This week at the station

This week at Mawson: 7 February 2014

The ferocious Fang

This ambiguous title does relate to an animal, metaphorically speaking. Antarctica presents many challenges on many levels and this title relates to one of mine, a mountain called Fang.

I am just a suburban boy, (to quote Dave Warner from “The Suburbs”) and a sandgroper to boot. You really have to go hunting in the Porongurups, in the South West of W.A., to find anything a climber would show a flicker of interest in.

Our intrepid leader said, “Look if you want to go climbing, get onto the climbing wall in the Green Store first.”

So I did, and after my induction, our Field Training Officer John, a kindly, patient gentleman, brought me into the world of “On belay, climb when ready.”

Next I needed a destination and a posse.

I had Fang in mind because I had been into the David Range before and a hut sits right at Fang’s base. Keldyn developed a plan and John and I became his accomplices in crime.

Fang is 1005 metres high and is named because it resembles a dog’s canine tooth in profile. We climbed from the hut on the western side through a short scree slope to a ridge and onto the climb proper.

John’s expertise was confidence-inspiring and his professional approach comes with a money back guarantee. We roped up twice through the more exposed (read, scary) sections.

The last ten metres were the most challenging for me and I needed close instruction (read, John did carry me on his back) to be able to summit.

However, it was sweet to overcome ones fears and triumph over this climb.

Why do it? It is a physical pursuit, it requires technical know-how and it absorbs you which are all great for the brain box.

Thanks to John and Keldyn for inviting me along.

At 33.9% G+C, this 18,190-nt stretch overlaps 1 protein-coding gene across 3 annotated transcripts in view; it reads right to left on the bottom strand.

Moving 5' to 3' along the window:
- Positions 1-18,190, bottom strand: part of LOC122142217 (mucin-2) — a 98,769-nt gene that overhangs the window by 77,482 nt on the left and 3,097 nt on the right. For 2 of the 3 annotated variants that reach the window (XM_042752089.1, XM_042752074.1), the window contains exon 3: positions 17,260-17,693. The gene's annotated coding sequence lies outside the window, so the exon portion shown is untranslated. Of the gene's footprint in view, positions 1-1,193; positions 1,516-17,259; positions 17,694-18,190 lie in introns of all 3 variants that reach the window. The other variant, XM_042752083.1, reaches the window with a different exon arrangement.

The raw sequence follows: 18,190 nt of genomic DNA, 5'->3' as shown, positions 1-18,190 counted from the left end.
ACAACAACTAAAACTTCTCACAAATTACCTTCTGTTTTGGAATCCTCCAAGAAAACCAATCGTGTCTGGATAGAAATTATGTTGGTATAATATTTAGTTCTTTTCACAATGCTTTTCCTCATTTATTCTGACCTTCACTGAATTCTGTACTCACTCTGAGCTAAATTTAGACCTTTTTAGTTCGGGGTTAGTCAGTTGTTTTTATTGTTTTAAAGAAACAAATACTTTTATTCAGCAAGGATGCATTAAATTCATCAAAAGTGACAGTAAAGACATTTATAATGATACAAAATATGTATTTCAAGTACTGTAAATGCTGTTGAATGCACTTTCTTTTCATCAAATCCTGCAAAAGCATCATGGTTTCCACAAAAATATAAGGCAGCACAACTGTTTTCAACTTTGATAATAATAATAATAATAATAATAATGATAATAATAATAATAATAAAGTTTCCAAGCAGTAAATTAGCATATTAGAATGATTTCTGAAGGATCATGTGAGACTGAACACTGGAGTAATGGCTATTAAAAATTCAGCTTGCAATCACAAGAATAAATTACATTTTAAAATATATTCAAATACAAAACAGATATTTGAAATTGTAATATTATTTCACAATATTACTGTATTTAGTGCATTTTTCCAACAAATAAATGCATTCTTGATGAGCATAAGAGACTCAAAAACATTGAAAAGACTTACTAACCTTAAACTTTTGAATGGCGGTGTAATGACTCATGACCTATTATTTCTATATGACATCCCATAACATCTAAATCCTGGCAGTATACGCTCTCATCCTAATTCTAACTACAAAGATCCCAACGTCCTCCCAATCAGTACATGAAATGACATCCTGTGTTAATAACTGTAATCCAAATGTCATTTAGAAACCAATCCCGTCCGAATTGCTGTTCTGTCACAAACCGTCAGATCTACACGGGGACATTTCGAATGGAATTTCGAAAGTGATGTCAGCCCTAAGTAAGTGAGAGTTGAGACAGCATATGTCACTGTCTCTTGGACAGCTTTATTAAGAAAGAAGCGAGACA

Mal Vernon

Mawson climbing wall
All in all it's just another ... the Mawson climbing wall
(Photo: Malcolm Vernon)
Expeditioner sitting in the rocks on a belay stop near Fang Peak
Keldyn takes a breather on a belay ledge
(Photo: Malcolm Vernon)
Expeditioner belays a rope along the ridge of the peak
John on belay duties
(Photo: Malcolm Vernon)
Distant peak on the icy plateau
A distant peak in the otherwise great white hell
(Photo: Malcolm Vernon)
Expeditioner wearing helmet and harness at the start of Fang Peak climb
Keldyn mentally prepares for the climb
(Photo: Malcolm Vernon)
The dark rock of the Casey range rises out of the ice plateau
The Casey Range to the west
(Photo: Malcolm Vernon)
One man holds the rope secure while the other lowers himself over the edge of the Fang Peak.
Keldyn approaching the belay ledge
(Photo: Malcolm Vernon)
Mt Parsons is a dark rock peak rising out of the icy surrounds.
Mt Parson looms to the north
(Photo: Malcolm Vernon)
The author smiling on the summit with Fang Peak Mt Elliott behind.
Mal on the summit, Mt Elliott behind.
(Photo: Malcolm Vernon)

Twintops visited

Having been given a short reprieve from being forcibly deported back to Australia, a number of us headed inland to an area that has been identified as a possible alternative lading site for Mawson.

We travelled through the famed Horden Gap and out to Mount Twintops. On arrival we soon found that the area at the way point was more snow-covered than blue ice, but fortunately an area just north seemed suitable. Having chosen a site we marked it, and made camp near the mountain.

After a bit of dinner we climbed up the scree slopes to the peak. Close to the top there is a small cache of food under an unusually large and out-of-place rock. Right at the top we found a drum marker that has been signed be passers-by all the way back to the 70’s. There was also a small broken glass jar with a piece of paper signed by crews as far back as 1958.

We made it back to camp as the sun was setting, and turned in for the night. Some woke to clear plateau morning; others (somewhat involuntarily) had stayed up most of the night to experience the fresh mountain air. We made a way though a few crevasses to the site, and set to work. Soon the wind dropped and the temp rose enough to make the work quite pleasant.

We soon finished all the work required and bumped and jolted all the way home to Mawson. As always it is a great privilege to get out to areas that expeditioners let alone the wider population ever make it to.

Twintops camp with 5 tents and 2 Hagglunds parked next to them.
Twintops camp ground - clean modern facilities.
(Photo: Pete W)
Food cache of Horlicks drinking powder, a tin of butter and biscuit in a plastic cover.
The local shop with a cache of old food found
(Photo: Pete W)
A note dated 1958 with names of expeditioners listed
Notes from the past, 1958
(Photo: Pete W)
Surveyer measuring with distances roped out across the ice.
Measuring up
(Photo: John Burgess)
Measuring the landing site with surveying instruments
More measuring
(Photo: John Burgess)